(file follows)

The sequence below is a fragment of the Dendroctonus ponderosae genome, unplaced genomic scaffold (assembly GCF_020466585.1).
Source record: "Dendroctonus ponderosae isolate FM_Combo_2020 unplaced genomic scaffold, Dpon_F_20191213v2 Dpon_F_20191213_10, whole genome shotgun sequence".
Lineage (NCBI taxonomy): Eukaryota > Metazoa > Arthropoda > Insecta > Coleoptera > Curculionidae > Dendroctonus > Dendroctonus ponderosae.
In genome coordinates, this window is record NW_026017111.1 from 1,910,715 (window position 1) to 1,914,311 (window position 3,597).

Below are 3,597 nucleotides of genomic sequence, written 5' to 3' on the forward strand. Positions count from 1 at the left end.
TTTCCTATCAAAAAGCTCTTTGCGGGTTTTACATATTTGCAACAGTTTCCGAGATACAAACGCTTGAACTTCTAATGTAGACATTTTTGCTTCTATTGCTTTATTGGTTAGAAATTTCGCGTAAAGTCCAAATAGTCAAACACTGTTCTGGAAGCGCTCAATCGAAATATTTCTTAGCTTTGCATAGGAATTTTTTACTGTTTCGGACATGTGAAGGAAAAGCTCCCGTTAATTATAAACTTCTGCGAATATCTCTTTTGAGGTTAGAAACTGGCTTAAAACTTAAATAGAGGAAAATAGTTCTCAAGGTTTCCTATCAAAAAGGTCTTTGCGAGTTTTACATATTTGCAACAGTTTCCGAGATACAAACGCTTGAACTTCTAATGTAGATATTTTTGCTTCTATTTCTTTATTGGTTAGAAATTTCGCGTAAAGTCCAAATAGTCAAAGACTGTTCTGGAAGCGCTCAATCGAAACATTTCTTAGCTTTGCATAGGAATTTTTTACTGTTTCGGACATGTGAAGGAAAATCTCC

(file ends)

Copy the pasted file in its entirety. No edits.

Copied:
The sequence below is a fragment of the Dendroctonus ponderosae genome, unplaced genomic scaffold (assembly GCF_020466585.1).
Source record: "Dendroctonus ponderosae isolate FM_Combo_2020 unplaced genomic scaffold, Dpon_F_20191213v2 Dpon_F_20191213_10, whole genome shotgun sequence".
Lineage (NCBI taxonomy): Eukaryota > Metazoa > Arthropoda > Insecta > Coleoptera > Curculionidae > Dendroctonus > Dendroctonus ponderosae.
In genome coordinates, this window is record NW_026017111.1 from 1,910,715 (window position 1) to 1,914,311 (window position 3,597).

Below are 3,597 nucleotides of genomic sequence, written 5' to 3' on the forward strand. Positions count from 1 at the left end.
TTTCCTATCAAAAAGCTCTTTGCGGGTTTTACATATTTGCAACAGTTTCCGAGATACAAACGCTTGAACTTCTAATGTAGACATTTTTGCTTCTATTGCTTTATTGGTTAGAAATTTCGCGTAAAGTCCAAATAGTCAAACACTGTTCTGGAAGCGCTCAATCGAAATATTTCTTAGCTTTGCATAGGAATTTTTTACTGTTTCGGACATGTGAAGGAAAAGCTCCCGTTAATTATAAACTTCTGCGAATATCTCTTTTGAGGTTAGAAACTGGCTTAAAACTTAAATAGAGGAAAATAGTTCTCAAGGTTTCCTATCAAAAAGGTCTTTGCGAGTTTTACATATTTGCAACAGTTTCCGAGATACAAACGCTTGAACTTCTAATGTAGATATTTTTGCTTCTATTTCTTTATTGGTTAGAAATTTCGCGTAAAGTCCAAATAGTCAAAGACTGTTCTGGAAGCGCTCAATCGAAACATTTCTTAGCTTTGCATAGGAATTTTTTACTGTTTCGGACATGTGAAGGAAAATCTCC